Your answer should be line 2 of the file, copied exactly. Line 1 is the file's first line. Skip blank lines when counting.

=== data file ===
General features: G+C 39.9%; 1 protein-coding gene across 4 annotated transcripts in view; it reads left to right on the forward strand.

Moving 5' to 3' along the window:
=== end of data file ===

Moving 5' to 3' along the window: